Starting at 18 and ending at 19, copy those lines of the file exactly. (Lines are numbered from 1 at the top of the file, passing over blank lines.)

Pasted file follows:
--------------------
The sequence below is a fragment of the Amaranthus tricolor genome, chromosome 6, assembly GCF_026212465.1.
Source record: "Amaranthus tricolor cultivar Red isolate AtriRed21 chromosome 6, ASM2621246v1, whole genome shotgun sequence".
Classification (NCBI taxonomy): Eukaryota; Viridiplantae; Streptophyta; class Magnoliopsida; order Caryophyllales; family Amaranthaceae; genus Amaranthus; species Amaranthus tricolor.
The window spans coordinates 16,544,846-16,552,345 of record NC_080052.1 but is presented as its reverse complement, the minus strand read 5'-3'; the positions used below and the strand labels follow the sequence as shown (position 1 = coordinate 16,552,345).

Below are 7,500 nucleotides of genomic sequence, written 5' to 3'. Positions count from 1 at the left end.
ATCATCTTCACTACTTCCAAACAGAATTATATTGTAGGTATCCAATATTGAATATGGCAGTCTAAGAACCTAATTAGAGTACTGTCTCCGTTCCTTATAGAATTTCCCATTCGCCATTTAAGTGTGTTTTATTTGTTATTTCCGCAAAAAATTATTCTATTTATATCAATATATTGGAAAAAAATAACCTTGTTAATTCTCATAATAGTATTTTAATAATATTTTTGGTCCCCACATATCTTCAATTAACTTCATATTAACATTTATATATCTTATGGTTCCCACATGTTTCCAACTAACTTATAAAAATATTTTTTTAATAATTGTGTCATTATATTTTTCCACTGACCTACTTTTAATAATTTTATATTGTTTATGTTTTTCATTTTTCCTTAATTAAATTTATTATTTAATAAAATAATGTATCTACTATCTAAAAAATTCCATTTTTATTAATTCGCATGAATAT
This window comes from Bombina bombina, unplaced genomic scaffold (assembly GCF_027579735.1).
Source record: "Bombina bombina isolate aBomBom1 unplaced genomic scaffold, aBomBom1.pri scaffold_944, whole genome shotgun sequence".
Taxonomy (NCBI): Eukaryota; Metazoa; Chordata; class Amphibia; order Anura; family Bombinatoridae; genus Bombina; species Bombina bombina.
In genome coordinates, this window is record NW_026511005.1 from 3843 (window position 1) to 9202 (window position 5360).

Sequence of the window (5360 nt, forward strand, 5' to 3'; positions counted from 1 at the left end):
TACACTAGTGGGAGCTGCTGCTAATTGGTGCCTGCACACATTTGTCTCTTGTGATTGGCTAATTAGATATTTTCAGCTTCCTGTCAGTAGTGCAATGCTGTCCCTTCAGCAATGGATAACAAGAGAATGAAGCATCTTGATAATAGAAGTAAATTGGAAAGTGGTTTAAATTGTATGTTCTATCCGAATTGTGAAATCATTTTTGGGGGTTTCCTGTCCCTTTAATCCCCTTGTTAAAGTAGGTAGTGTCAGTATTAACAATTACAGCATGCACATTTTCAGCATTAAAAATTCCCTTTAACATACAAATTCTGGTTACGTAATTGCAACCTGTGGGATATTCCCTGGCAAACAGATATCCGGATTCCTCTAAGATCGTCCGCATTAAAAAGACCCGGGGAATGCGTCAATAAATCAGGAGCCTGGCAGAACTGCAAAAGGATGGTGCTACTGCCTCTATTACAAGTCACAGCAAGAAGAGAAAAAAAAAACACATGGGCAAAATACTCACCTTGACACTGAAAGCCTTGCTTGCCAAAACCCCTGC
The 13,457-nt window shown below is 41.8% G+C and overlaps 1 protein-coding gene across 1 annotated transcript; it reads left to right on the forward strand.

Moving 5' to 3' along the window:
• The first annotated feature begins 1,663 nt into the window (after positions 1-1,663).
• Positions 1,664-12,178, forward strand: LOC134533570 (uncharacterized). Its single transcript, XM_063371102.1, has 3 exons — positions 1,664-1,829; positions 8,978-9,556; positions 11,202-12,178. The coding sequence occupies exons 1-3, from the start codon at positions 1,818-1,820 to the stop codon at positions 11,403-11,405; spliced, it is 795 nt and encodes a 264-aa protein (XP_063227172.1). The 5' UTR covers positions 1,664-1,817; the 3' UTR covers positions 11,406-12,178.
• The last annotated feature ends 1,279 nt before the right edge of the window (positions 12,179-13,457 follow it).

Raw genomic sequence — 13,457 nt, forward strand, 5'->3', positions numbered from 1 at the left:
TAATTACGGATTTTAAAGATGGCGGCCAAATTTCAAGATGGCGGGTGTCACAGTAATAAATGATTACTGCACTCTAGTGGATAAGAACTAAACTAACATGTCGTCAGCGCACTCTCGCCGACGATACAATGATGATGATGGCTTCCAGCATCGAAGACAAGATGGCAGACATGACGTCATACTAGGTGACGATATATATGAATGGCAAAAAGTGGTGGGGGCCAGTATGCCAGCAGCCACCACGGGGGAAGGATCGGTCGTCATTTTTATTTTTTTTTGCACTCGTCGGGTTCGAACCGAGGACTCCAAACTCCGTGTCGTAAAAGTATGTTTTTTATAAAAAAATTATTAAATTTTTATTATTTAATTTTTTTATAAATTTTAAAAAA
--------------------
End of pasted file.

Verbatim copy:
Raw genomic sequence — 13,457 nt, forward strand, 5'->3', positions numbered from 1 at the left:
TAATTACGGATTTTAAAGATGGCGGCCAAATTTCAAGATGGCGGGTGTCACAGTAATAAATGATTACTGCACTCTAGTGGATAAGAACTAAACTAACATGTCGTCAGCGCACTCTCGCCGACGATACAATGATGATGATGGCTTCCAGCATCGAAGACAAGATGGCAGACATGACGTCATACTAGGTGACGATATATATGAATGGCAAAAAGTGGTGGGGGCCAGTATGCCAGCAGCCACCACGGGGGAAGGATCGGTCGTCATTTTTATTTTTTTTTGCACTCGTCGGGTTCGAACCGAGGACTCCAAACTCCGTGTCGTAAAAGTATGTTTTTTATAAAAAAATTATTAAATTTTTATTATTTAATTTTTTTATAAATTTTAAAAAA